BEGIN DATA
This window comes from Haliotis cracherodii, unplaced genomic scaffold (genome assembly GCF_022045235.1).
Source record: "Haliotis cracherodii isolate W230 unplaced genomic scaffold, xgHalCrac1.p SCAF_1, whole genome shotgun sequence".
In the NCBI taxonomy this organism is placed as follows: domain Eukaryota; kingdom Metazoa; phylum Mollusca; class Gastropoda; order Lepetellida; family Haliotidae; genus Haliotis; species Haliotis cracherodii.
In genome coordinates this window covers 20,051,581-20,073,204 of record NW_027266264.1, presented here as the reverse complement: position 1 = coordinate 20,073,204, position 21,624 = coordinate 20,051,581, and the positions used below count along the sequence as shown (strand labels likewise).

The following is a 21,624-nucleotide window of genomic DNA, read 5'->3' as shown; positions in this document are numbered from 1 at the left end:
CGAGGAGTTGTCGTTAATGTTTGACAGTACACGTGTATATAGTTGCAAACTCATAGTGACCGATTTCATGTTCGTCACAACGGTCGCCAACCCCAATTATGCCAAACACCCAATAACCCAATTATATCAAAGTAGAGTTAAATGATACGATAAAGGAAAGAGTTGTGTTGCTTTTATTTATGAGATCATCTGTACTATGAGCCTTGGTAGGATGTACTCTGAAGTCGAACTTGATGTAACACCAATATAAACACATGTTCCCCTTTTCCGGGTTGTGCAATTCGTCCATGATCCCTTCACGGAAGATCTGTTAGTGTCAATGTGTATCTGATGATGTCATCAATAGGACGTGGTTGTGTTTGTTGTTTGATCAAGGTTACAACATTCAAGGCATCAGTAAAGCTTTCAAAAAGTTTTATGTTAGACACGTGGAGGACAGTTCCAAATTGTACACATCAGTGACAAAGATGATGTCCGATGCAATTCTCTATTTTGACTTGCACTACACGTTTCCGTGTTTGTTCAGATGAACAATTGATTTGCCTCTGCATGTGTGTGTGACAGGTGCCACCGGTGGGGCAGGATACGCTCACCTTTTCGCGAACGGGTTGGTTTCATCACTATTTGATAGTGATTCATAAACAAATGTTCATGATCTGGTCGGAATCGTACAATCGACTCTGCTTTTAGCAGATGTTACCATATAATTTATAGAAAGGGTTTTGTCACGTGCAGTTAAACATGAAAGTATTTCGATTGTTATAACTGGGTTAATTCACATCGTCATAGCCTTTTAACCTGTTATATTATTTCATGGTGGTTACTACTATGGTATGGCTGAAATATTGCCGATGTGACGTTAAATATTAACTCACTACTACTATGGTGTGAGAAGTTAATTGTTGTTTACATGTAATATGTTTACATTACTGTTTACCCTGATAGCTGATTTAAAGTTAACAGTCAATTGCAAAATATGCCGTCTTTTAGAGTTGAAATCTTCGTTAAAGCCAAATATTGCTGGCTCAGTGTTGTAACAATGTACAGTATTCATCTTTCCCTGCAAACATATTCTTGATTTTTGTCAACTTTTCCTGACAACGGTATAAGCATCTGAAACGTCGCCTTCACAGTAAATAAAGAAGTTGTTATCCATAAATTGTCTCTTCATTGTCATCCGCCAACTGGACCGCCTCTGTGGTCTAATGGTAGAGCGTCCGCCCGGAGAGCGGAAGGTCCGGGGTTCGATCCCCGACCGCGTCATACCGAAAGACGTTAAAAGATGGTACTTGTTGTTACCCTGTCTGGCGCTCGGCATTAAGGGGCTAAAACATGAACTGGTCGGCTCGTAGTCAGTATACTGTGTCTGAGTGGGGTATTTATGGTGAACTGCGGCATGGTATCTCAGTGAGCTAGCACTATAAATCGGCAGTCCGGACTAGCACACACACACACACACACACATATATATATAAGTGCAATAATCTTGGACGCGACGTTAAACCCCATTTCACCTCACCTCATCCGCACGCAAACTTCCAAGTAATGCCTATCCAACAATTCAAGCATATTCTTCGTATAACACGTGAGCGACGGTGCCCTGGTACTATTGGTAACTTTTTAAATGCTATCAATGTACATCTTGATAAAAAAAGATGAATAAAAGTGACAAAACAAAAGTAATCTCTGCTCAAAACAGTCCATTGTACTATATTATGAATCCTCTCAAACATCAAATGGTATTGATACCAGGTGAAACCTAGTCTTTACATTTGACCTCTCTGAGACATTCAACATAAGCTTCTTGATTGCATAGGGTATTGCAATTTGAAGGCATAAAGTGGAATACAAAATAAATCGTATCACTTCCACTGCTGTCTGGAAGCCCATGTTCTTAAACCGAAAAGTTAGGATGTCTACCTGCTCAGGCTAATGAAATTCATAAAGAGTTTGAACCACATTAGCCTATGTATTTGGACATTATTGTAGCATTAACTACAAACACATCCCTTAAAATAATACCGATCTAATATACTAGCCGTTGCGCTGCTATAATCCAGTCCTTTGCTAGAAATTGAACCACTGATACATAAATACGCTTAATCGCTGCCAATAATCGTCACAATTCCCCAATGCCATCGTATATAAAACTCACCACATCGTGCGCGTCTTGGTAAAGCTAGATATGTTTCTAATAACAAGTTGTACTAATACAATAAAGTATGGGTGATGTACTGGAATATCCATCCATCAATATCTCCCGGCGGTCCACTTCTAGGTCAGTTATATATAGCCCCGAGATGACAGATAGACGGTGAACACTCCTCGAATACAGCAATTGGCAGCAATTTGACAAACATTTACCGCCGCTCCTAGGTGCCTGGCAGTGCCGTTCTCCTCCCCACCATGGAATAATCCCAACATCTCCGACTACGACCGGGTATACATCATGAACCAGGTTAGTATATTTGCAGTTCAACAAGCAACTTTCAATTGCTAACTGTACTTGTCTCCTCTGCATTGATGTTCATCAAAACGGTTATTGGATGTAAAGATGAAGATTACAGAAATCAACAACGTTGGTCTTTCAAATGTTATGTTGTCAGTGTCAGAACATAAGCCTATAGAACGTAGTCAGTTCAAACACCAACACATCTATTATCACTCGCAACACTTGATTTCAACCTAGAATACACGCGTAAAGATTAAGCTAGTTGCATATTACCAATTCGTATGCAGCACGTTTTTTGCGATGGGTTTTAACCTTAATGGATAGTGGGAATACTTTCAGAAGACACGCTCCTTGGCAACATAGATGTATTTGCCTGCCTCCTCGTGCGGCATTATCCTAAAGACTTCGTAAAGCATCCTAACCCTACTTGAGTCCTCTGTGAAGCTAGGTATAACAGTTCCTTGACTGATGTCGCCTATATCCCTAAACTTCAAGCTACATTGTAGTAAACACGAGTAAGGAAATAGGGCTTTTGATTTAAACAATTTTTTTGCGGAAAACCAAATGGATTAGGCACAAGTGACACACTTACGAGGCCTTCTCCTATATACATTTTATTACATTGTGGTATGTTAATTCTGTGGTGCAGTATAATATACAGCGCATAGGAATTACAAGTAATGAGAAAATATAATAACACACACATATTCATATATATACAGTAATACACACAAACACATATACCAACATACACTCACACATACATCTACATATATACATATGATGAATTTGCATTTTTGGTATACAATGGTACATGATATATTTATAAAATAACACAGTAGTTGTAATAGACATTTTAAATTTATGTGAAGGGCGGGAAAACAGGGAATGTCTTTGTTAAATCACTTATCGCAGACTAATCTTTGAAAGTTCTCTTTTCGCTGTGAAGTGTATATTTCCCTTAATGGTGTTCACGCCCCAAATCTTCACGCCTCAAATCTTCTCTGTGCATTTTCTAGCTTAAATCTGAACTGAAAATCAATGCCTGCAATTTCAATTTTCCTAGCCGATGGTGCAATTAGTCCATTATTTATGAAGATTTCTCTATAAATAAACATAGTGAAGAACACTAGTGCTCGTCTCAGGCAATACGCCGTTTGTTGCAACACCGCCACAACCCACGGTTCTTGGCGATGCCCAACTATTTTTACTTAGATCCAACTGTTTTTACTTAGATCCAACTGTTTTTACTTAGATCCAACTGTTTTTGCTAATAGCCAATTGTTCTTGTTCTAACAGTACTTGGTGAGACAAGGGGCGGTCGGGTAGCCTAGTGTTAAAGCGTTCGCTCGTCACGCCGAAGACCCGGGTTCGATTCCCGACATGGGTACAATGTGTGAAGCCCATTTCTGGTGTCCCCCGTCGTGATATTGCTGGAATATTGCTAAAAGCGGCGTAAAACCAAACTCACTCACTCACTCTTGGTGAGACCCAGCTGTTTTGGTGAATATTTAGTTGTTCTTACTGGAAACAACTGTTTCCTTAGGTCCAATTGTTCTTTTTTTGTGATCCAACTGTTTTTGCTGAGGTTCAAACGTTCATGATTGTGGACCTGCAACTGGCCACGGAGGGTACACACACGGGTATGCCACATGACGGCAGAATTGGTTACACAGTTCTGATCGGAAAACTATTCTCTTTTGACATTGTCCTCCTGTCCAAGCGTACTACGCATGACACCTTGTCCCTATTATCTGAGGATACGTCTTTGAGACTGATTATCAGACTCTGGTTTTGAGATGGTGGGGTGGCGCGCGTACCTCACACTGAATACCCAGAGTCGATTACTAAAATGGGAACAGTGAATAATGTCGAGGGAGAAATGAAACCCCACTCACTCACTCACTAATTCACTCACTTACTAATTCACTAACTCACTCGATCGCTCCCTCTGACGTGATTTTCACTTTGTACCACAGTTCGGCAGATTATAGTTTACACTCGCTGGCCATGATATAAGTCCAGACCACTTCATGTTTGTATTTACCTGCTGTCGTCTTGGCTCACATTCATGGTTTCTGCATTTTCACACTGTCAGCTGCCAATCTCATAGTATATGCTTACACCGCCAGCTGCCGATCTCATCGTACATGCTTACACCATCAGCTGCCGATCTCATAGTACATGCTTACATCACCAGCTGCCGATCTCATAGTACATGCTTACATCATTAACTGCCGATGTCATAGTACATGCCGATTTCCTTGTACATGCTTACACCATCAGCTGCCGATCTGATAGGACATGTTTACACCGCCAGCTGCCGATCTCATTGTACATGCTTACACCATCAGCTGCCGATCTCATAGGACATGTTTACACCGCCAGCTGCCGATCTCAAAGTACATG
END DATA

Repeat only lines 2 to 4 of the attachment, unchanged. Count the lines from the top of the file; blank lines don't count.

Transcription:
Source record: "Haliotis cracherodii isolate W230 unplaced genomic scaffold, xgHalCrac1.p SCAF_1, whole genome shotgun sequence".
In the NCBI taxonomy this organism is placed as follows: domain Eukaryota; kingdom Metazoa; phylum Mollusca; class Gastropoda; order Lepetellida; family Haliotidae; genus Haliotis; species Haliotis cracherodii.
In genome coordinates this window covers 20,051,581-20,073,204 of record NW_027266264.1, presented here as the reverse complement: position 1 = coordinate 20,073,204, position 21,624 = coordinate 20,051,581, and the positions used below count along the sequence as shown (strand labels likewise).